Other Cleaning Products

If you like the results of your homemade concoctions on clothes and dishes, why stop there? The next time you're at the store, instead of picking up a bottle of some expensive cleanser, grab these six items and make your own cleaning supplies:

• Vinegar. It may smell a little weird, but vinegar can handle everything from dishes to laundry and even weeds. We've written about the wonders of vinegar before.

• Baking soda. Eliminates odors and helps with stains, and also works as a natural method of pest control -- ants hate it.

• Borax. This mineral salt beats bleach as a toilet cleaner and is also useful for scrubbing walls. And as you see in the recipes above, works with laundry, too.

• Fels-Naptha soap. This one's actually made by one of those big cleaning companies: Dial. They recommend it for "pre-treating" stains. In other words, "use this in addition to a bunch of our other expensive products, like Purex!" But you can turn the tables by using it as part of a recipe for your own laundry detergent, and they can keep the Purex.

• Rubbing alcohol. Works as a disinfectant and is also a great glass cleaner. It also gets grime off plastic and metal surfaces like patio furniture or bathroom fixtures.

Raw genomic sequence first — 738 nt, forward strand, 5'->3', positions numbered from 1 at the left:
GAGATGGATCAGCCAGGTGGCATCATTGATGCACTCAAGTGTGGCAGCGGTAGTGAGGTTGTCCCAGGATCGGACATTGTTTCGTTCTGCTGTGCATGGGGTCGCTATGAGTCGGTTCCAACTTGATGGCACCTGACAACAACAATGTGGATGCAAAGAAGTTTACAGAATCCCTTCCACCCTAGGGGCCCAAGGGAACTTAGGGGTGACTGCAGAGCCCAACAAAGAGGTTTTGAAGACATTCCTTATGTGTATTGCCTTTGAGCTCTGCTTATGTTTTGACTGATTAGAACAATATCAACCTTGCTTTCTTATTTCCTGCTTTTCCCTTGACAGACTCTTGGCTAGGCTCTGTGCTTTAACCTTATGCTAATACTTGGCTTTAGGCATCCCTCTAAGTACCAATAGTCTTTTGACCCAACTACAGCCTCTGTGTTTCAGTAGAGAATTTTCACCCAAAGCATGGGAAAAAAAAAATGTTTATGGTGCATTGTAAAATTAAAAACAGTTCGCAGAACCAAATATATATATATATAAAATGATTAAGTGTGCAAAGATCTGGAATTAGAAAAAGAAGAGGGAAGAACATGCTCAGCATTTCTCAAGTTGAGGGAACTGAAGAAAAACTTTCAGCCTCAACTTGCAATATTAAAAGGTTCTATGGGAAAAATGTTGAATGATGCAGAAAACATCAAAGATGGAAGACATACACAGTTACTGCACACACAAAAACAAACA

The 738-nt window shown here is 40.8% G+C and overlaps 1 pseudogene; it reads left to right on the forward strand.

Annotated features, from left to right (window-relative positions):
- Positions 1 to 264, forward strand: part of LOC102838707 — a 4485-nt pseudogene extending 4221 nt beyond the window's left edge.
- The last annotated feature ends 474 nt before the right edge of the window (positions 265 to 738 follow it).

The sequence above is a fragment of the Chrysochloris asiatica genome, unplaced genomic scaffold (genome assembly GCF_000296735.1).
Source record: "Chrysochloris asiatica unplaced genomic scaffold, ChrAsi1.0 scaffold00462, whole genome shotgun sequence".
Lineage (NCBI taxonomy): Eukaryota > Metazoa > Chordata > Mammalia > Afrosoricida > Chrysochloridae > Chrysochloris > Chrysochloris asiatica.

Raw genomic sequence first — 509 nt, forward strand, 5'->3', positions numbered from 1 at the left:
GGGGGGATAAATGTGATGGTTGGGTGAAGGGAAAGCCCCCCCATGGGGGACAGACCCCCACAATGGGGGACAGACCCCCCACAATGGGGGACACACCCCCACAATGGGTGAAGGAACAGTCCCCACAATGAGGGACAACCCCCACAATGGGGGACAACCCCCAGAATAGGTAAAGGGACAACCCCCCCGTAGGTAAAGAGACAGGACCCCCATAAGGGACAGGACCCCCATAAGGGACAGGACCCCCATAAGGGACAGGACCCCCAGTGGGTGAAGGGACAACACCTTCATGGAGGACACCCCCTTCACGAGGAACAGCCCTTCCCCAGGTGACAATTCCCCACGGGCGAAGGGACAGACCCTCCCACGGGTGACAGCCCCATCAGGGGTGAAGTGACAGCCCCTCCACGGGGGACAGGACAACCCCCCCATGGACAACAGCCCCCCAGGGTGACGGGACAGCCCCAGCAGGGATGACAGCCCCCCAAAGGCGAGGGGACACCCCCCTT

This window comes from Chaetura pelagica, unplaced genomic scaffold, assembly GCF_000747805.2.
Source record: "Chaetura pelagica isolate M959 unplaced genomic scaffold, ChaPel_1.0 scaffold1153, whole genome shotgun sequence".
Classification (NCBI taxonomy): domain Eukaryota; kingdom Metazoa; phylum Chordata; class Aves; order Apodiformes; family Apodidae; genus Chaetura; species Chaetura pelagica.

• Lemon juice. This cuts through dish grease and is an ingredient for homemade furniture polish -- but it's not the easiest thing to preserve long-term.

If making your own cleaning products sounds a little extreme, there are still simple ways to save. The best? Buying generics. And if you insist on using name brands, at least clip those coupons -- but only the ones worth your time.

___

Little House On The Mesa said...

Yeah, there are lots of dishwasher detergent recipes. In fact, I used the borax/baking soda one years ago when we had one. I didn't care for it cause the powder clumped on the dishes and I dont think we used it for long....but I'm looking for something to hand wash dishes, like dish soap, not the dishwasher powder.

liz said...

yeah, i ddint realize until after i posted the other it was for dishwashers.. anyhow, i found this recipe below..